200 Level Courses
200 Level Courses
AN 210 Medical Anthropology
In this course, we will investigate the social dimensions of health and illness, exploring the diverse ways in which humans use cultural resources to cope with disease and to develop medical and healing systems. We will also examine how the definition, diagnosis, experience, and treatment of illnesses vary across cultures, including the critical examination of biomedicine. Course materials have been chosen to facilitate the exploration of beliefs regarding some often taken-for-granted assumptions about health and human behavior by using the tools provided by anthropological theories and concepts.4 cr.
AN 220 Urban Anthropology
Urban anthropology is the study of human beings and their cultural institutions and practices in the dense, complex, demanding settlements we call cities. This course begins with a consideration of how people use space, make it their own, erect boundaries and challenge them. From there we move on to the historical city and attempts to grasp theoretically the nature of the city. We will also discuss issues of space and power as they emerge in colonial practices, nationalist and middle-class reconstructions of the cityscape and suburbs, gendered space, and the consequences of ethnicity, race and poverty. Novel forms of accommodation as well as the seeds of opposition can be discerned among populations of migrants and squatters, and in urban subcultures. Finally, we will examine the intersection of global and local identities and the “imaginary” cities of postmodernity. Examples also will be drawn from many areas of the world. 4 cr.
AN 240 Legal Anthropology
This course concentrates on anthropological approaches to issues of law and order in societies at various levels of political, economic, and social complexity, including the United States. It examines the variety of ways in which societies – with or without courts or written codes – maintain order, structure, regulate and mediate competition, conflict, and dispute; provide forms of order and authority, and offer inducements or coercion to elicit action or restraint. We will discuss the development of anthropological interests in processes of social control, law and order, authority and power, negotiation and coercion, and retribution and restitution. We will explore the relationships between legal structures, social forces, cultural values, and the law. 4 cr. Satisfies divisional studies requirement (SS).
AN 243 Shamanism
The term shaman appears to come from the Tungus-speaking peoples of Eastern Siberia, where it refers to a special type of individual who beats a drum in order to enter into a state of trance that makes communication with spirits possible. As a result of such communication, communities were able to have a different kind of knowledge with which to heal illness, find game to hunt, and know things about the future. In a wide range of social and cultural variability, the phenomenon of shamanism, referring most generally to the ability of certain individuals to communicate directly with spirits, has been found to exist throughout the world. For a long period of time, it was viewed with derision by Western scholars, but has gradually come to be taken very seriously by scholars and non-scholars alike. The notion of shamanism is, nonetheless, hotly contested; some see in it the pure source and origin of human religion dating to the beginnings of human history, while others see in it only a very modern and political response to cultural imperialism. Other contested arguments concerning shamanism include attempts to differentiate it from mediumship and possession; to designate the truth-value of shamanism in terms of medicine, science, and cultural identity; and to assess its importance to myth, literature, music, and even institutionalized religions. We will tackle all of these issues throughout this term.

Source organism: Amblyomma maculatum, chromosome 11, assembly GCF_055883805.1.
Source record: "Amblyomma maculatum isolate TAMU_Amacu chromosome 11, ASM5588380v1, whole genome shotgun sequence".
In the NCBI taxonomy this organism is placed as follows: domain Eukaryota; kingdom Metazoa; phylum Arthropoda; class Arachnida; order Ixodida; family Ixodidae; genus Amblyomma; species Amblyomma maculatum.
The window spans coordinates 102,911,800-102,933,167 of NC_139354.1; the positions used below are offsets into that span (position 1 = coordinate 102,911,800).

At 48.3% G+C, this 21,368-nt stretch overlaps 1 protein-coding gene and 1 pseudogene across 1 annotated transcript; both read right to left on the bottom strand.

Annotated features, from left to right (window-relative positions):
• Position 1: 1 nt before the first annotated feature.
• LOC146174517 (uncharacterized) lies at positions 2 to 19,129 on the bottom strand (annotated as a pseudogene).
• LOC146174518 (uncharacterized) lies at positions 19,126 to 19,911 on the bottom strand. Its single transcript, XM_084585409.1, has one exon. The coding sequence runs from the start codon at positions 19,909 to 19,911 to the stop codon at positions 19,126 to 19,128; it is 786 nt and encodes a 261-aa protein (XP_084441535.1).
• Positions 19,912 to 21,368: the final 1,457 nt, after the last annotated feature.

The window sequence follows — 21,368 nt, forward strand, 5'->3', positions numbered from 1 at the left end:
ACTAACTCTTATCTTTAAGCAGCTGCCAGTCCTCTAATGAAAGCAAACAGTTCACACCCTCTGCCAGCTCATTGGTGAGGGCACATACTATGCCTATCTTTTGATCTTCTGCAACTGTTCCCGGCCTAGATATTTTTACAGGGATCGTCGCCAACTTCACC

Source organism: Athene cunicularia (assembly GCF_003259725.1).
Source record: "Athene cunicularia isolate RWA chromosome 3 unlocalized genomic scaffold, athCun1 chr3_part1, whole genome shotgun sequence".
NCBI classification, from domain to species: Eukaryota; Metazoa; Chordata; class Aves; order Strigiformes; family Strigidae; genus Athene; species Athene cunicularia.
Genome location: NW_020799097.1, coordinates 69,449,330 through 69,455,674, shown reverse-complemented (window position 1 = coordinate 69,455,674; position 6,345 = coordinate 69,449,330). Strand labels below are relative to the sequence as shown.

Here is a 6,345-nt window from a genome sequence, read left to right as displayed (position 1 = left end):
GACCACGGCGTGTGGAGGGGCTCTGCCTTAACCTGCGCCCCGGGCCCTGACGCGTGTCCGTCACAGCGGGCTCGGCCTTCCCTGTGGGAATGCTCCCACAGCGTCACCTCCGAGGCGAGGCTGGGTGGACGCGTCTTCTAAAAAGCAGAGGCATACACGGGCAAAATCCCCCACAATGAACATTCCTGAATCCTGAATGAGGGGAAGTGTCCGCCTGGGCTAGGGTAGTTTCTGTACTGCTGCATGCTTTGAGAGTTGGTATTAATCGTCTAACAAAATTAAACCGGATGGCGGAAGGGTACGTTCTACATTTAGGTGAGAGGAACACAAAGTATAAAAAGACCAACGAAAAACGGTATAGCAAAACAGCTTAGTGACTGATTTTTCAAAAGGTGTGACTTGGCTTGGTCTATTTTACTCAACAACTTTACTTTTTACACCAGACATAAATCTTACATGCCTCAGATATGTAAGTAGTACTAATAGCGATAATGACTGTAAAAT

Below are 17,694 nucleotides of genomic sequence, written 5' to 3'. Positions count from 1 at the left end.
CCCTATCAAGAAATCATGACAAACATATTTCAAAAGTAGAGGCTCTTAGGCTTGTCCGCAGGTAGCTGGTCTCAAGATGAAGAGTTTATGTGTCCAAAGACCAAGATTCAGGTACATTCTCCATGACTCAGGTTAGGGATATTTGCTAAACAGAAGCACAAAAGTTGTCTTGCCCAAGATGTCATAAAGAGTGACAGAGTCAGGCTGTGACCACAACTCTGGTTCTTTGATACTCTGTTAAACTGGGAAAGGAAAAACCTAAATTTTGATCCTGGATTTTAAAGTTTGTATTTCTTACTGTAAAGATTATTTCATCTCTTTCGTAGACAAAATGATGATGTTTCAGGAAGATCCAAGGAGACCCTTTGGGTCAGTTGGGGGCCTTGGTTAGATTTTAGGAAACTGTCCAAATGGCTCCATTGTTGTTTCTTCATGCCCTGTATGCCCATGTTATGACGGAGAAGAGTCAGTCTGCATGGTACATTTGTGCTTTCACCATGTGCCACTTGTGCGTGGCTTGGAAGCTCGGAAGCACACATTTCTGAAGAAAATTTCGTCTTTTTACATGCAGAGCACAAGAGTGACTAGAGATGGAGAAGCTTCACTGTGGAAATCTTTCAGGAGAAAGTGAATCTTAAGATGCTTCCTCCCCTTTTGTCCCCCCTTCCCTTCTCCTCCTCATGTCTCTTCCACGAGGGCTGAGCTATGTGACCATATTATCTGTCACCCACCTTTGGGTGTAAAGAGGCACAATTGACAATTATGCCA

This course will be devoted to exploring shamanism from a global and theoretical perspective, beginning with an examination of the construction of the notion of shamanism from its first recognition in Western writings to its modern understanding in both academic and non-academic settings. The primary goal of this course is to enable you to gain a deeper understanding of shamanism, the problems that surround the use of this notion as it is applied to multiple cultures, and a general awareness of and sensitivity to the religious practices that surround shamanism on all sides. 4 cr.
AN 250 Understanding Folklore and Folklife
This course will serve as an introduction to folklore and folklife, the ways in which individuals, families and communities express themselves, their beliefs, and their values within their own culture. It will emphasize the understanding of meaning revealed in the full range of folkloric genres: social folk customs such as holidays, rites of passage and festivals; oral literature, such as the tales, sayings. jokes and poetry; the aesthetically subtle performing folk arts such as singing and dancing; and material culture, the individual skills and techniques displayed by craftspeople and artists and the products resulting from their application.
The primary focus of the course for each student will be the folklore and folklife of his or her own family and community which will be documented in archive-ready format and organized in a personal report of family folklore. A strong participatory quality will be continued through class activities as a way of getting the “feel” of folklore and folklife. 4 cr.
AN 252 Ethnicity and Identity